Materials & Techniques

Textile Production in the Andes

Artists have been weaving in the Andean region of South America for thousands of years. They use natural resources such as cotton, camelid hair, and insect and plant dyes to produce striking textiles of complex forms, colors, and designs. The labor-intensive process of creating a textile begins with sheering camelids for the raw hair and picking raw cotton. These fibers are cleaned, combed, and spun into thread, which is dyed with natural colorants and woven together using a variety of techniques and tools. Rather than weaving fabric, which is intended to be cut and sewn into something usable or wearable, Andean weavers generally produce textiles in their entirety. The textiles are finished along all four edges directly on the loom, which requires meticulous planning. In the Andes, the skills and techniques of weaving are passed down orally and through demonstration from generation to generation.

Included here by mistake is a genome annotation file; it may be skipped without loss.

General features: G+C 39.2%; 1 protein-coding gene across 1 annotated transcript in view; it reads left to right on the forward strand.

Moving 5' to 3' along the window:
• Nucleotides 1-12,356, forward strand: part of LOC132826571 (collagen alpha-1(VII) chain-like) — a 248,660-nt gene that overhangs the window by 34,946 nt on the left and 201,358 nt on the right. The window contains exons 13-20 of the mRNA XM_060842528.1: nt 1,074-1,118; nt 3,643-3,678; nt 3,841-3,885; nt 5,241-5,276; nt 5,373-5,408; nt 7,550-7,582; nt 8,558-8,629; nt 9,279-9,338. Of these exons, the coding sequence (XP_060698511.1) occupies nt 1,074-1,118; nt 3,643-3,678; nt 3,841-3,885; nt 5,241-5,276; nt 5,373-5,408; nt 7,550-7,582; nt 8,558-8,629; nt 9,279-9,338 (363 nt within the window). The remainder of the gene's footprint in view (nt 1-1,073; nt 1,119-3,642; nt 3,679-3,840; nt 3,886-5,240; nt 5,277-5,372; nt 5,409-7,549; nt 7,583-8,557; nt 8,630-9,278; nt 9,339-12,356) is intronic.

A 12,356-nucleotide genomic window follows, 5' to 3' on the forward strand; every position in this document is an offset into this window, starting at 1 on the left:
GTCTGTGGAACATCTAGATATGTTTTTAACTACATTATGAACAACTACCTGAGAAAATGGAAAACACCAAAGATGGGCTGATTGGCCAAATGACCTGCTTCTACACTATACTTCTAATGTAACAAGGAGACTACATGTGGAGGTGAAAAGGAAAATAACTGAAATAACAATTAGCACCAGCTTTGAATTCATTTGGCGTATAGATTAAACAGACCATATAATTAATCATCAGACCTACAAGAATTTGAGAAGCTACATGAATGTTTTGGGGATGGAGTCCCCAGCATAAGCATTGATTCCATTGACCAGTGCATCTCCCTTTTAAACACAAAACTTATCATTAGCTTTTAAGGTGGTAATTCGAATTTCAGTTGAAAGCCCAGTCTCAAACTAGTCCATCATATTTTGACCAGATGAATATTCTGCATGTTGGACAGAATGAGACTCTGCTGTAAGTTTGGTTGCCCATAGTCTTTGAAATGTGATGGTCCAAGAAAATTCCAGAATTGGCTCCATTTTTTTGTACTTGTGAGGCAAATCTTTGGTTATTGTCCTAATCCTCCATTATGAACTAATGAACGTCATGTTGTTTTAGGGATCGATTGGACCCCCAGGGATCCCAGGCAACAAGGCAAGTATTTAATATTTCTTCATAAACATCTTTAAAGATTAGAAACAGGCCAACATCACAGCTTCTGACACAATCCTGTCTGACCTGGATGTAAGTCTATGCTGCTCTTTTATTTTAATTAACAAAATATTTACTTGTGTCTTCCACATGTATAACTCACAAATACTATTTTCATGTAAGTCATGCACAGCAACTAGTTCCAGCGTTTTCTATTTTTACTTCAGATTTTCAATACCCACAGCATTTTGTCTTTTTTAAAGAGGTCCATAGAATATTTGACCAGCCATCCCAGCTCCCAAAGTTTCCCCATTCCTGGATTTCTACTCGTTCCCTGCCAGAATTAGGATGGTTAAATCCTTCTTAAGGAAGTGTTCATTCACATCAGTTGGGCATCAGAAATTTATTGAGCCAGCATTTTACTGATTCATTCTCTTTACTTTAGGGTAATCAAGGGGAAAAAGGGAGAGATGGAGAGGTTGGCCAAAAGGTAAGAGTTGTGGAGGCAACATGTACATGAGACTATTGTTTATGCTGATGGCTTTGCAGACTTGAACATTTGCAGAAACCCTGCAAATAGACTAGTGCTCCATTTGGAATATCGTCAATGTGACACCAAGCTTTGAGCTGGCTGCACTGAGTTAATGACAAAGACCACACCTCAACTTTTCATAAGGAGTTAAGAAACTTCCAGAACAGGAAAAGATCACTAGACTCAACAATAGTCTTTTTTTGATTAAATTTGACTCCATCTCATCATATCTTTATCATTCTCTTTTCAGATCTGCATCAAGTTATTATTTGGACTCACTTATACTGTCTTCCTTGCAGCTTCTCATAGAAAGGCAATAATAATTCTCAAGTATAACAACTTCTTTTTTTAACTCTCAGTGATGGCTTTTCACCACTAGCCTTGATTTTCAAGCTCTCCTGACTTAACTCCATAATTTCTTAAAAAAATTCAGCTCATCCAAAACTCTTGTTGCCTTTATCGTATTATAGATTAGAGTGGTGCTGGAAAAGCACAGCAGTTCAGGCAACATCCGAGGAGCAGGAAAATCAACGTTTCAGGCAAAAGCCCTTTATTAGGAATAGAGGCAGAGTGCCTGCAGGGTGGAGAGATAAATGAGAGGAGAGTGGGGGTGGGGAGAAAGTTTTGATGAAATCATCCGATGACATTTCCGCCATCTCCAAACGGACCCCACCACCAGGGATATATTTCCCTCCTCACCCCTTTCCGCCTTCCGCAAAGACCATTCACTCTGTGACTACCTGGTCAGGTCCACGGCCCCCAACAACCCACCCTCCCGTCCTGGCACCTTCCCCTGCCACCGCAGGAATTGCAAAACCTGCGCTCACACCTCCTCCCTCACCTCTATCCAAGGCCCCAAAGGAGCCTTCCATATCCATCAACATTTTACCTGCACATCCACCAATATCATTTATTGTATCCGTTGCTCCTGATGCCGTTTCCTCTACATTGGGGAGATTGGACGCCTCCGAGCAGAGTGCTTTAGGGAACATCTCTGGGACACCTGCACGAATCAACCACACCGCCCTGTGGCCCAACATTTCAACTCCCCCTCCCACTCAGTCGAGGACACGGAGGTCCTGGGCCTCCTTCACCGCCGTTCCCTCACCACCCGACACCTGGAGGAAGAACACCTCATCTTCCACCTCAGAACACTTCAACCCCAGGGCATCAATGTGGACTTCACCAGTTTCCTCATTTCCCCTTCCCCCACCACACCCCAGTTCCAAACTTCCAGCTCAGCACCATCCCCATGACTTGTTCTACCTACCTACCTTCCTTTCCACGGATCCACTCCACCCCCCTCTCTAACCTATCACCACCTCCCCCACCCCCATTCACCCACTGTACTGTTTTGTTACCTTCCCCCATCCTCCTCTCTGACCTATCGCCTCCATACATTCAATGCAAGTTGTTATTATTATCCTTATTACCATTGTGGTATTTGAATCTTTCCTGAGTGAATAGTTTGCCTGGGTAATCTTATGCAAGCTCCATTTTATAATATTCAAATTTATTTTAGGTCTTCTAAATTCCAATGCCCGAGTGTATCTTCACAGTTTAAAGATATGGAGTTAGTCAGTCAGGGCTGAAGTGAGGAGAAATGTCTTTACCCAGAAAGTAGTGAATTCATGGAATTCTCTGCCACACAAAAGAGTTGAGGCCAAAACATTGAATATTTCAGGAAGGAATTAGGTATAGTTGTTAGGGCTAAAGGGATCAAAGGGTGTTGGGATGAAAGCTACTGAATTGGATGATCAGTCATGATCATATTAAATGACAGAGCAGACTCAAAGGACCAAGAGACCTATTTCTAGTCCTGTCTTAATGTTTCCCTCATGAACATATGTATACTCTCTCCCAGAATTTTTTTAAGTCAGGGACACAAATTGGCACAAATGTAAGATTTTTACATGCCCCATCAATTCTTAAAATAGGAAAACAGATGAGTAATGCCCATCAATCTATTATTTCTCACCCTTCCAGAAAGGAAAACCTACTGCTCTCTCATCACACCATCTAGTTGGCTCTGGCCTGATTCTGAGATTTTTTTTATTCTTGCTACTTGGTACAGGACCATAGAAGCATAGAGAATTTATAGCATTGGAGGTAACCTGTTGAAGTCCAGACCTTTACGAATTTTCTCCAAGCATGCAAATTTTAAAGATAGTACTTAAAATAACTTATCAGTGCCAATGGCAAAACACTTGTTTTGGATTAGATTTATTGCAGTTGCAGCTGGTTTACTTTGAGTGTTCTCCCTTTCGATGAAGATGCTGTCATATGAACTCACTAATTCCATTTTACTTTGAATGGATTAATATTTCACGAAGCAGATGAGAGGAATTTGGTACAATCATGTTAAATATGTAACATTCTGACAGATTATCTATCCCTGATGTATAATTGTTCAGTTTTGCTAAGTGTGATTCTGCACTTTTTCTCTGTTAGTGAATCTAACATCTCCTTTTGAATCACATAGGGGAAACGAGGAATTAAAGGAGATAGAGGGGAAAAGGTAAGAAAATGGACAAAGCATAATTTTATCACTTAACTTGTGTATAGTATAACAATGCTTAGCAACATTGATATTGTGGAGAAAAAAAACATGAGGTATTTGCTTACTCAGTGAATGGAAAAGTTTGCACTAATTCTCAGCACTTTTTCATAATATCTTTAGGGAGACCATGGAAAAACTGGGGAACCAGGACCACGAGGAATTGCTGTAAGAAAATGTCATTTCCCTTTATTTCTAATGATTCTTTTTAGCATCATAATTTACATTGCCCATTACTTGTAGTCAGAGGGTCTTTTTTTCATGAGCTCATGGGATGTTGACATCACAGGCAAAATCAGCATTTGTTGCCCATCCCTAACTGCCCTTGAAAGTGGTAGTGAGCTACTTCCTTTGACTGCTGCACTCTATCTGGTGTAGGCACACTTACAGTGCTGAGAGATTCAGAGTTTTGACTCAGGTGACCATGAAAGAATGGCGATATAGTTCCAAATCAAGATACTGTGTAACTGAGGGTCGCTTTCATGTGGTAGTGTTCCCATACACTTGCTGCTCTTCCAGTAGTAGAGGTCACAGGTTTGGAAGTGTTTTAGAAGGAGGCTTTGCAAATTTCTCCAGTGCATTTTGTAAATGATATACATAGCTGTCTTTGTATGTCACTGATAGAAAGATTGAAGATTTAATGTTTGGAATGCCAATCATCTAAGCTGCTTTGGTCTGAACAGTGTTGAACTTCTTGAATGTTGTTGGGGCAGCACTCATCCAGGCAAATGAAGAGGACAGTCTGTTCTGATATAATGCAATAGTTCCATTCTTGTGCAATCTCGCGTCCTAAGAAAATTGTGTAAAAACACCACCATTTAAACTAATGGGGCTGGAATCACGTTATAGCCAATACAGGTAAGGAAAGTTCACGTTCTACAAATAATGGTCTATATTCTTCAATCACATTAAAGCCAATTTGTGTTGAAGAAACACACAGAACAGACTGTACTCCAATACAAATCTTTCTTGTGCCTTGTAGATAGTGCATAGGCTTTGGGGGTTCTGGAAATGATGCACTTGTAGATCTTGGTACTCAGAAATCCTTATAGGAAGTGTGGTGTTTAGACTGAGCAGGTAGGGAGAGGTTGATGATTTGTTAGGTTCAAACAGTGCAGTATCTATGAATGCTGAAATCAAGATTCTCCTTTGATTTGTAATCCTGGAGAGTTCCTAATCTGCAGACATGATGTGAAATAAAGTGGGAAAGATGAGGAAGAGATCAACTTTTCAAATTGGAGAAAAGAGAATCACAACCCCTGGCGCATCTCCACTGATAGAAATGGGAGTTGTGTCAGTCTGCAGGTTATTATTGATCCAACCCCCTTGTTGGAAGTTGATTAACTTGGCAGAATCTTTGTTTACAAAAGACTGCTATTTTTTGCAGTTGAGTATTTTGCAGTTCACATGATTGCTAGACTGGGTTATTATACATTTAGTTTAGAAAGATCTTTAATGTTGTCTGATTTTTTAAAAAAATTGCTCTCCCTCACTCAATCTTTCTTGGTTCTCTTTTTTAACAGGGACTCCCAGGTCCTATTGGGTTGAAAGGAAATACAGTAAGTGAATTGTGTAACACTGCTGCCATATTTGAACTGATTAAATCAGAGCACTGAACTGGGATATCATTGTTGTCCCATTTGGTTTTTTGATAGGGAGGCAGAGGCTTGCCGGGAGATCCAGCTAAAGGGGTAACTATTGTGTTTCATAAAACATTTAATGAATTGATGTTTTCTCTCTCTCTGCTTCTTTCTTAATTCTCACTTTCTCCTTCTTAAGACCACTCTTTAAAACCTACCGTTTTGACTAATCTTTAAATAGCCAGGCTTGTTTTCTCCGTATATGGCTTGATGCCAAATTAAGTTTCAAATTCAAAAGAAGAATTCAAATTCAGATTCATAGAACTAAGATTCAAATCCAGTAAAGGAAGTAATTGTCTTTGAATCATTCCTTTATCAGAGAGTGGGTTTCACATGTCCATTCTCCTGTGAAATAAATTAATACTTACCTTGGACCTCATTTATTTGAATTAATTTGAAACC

A variety of looms are used for textile production in the Andes. The ground loom is fastened to the ground with four stakes, and the weaver sits on the ground as he or she weaves. The vertical loom is fastened to the ground with two lateral stakes; the warp threads are stretched vertically between two parallel beams. The back strap loom is a portable loom in which one end is attached to a tree or post, while the other end is secured to a belt that wraps around the weaver's back.

Adapted from

Kimberly L. Jones, PhD, Inca: Conquests of the Andes / Los Incas y las conquistas de los Andes, Gallery text, 2015.

Web Resources

The Metropolitan Museum of Art
Read more about Andean Textiles.